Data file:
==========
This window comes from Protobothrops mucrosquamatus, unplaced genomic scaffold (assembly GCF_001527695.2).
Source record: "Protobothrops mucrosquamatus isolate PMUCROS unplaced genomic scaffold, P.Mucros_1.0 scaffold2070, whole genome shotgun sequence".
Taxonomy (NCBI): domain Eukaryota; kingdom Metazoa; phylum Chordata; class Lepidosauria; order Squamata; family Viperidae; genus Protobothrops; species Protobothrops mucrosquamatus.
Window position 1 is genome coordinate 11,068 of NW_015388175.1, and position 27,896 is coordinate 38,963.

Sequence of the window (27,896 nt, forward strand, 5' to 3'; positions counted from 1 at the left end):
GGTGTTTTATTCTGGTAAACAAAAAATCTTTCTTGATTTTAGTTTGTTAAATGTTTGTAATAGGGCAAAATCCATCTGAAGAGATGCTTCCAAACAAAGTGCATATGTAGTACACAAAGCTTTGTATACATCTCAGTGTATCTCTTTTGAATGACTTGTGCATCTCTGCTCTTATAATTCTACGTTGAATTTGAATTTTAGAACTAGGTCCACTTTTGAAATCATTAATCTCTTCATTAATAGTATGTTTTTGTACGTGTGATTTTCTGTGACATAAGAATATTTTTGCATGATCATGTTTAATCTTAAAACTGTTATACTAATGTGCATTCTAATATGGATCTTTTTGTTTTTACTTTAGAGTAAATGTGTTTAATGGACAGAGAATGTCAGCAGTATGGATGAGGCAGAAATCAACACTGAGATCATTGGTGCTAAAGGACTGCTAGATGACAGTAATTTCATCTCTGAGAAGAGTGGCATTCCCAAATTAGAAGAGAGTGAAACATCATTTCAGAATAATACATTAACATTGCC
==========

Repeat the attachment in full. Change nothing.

This window comes from Protobothrops mucrosquamatus, unplaced genomic scaffold (assembly GCF_001527695.2).
Source record: "Protobothrops mucrosquamatus isolate PMUCROS unplaced genomic scaffold, P.Mucros_1.0 scaffold2070, whole genome shotgun sequence".
Taxonomy (NCBI): domain Eukaryota; kingdom Metazoa; phylum Chordata; class Lepidosauria; order Squamata; family Viperidae; genus Protobothrops; species Protobothrops mucrosquamatus.
Window position 1 is genome coordinate 11,068 of NW_015388175.1, and position 27,896 is coordinate 38,963.

Sequence of the window (27,896 nt, forward strand, 5' to 3'; positions counted from 1 at the left end):
GGTGTTTTATTCTGGTAAACAAAAAATCTTTCTTGATTTTAGTTTGTTAAATGTTTGTAATAGGGCAAAATCCATCTGAAGAGATGCTTCCAAACAAAGTGCATATGTAGTACACAAAGCTTTGTATACATCTCAGTGTATCTCTTTTGAATGACTTGTGCATCTCTGCTCTTATAATTCTACGTTGAATTTGAATTTTAGAACTAGGTCCACTTTTGAAATCATTAATCTCTTCATTAATAGTATGTTTTTGTACGTGTGATTTTCTGTGACATAAGAATATTTTTGCATGATCATGTTTAATCTTAAAACTGTTATACTAATGTGCATTCTAATATGGATCTTTTTGTTTTTACTTTAGAGTAAATGTGTTTAATGGACAGAGAATGTCAGCAGTATGGATGAGGCAGAAATCAACACTGAGATCATTGGTGCTAAAGGACTGCTAGATGACAGTAATTTCATCTCTGAGAAGAGTGGCATTCCCAAATTAGAAGAGAGTGAAACATCATTTCAGAATAATACATTAACATTGCC